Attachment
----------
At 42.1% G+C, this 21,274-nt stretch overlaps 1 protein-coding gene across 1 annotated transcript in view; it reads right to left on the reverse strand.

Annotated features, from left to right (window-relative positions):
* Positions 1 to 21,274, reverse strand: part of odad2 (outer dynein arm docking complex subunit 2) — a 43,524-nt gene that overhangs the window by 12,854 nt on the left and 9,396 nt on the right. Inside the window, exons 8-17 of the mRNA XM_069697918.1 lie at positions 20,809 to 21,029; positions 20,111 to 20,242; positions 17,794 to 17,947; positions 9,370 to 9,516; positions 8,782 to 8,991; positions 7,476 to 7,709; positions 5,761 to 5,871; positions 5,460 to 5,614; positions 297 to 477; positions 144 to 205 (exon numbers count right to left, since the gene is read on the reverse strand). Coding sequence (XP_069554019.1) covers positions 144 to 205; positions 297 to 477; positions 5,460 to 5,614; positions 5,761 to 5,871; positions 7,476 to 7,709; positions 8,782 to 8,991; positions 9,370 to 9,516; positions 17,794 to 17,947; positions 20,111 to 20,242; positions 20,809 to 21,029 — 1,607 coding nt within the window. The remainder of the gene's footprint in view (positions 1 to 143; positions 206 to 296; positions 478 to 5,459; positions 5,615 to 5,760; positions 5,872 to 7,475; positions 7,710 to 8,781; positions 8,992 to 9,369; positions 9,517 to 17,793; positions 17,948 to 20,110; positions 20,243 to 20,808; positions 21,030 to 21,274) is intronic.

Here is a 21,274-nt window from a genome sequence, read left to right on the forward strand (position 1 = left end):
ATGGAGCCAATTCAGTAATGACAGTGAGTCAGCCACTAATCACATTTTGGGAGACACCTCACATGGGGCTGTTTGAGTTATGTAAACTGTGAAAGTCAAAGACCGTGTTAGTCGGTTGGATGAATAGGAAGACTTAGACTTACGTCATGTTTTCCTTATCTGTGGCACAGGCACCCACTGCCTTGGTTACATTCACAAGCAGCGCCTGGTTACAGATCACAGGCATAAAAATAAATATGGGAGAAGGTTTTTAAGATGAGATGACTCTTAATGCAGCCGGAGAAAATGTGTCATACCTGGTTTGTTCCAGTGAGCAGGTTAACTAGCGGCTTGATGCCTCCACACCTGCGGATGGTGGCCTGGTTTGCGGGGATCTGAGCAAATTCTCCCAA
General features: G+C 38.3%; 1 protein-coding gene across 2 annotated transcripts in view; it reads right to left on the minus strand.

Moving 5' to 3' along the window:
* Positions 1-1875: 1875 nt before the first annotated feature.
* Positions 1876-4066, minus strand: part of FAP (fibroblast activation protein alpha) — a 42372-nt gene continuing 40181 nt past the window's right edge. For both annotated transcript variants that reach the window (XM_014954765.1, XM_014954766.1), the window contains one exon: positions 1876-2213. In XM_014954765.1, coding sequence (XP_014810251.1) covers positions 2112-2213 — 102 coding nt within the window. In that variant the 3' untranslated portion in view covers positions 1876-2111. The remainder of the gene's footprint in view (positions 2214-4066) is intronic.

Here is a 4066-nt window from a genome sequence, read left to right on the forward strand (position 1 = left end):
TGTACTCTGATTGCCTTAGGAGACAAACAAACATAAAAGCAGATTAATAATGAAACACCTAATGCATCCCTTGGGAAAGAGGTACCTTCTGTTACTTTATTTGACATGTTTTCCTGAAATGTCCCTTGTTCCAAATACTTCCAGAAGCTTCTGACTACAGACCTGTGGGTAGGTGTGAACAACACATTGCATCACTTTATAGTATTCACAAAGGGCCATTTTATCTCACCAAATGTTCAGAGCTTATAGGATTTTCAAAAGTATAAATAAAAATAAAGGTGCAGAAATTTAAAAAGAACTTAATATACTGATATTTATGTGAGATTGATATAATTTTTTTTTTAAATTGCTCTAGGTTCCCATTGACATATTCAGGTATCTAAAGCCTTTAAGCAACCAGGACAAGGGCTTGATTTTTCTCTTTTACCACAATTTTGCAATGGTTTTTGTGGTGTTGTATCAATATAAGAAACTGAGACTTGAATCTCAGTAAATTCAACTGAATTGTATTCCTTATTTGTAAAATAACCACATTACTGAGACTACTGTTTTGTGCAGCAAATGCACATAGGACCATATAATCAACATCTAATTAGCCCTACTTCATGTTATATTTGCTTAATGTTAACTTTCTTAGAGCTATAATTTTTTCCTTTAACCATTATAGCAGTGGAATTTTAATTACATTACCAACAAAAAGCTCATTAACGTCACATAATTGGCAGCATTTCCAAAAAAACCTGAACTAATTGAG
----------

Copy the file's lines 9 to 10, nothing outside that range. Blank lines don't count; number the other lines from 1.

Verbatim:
* Positions 1876-4066, minus strand: part of FAP (fibroblast activation protein alpha) — a 42372-nt gene continuing 40181 nt past the window's right edge. For both annotated transcript variants that reach the window (XM_014954765.1, XM_014954766.1), the window contains one exon: positions 1876-2213. In XM_014954765.1, coding sequence (XP_014810251.1) covers positions 2112-2213 — 102 coding nt within the window. In that variant the 3' untranslated portion in view covers positions 1876-2111. The remainder of the gene's footprint in view (positions 2214-4066) is intronic.

Here is a 4066-nt window from a genome sequence, read left to right on the forward strand (position 1 = left end):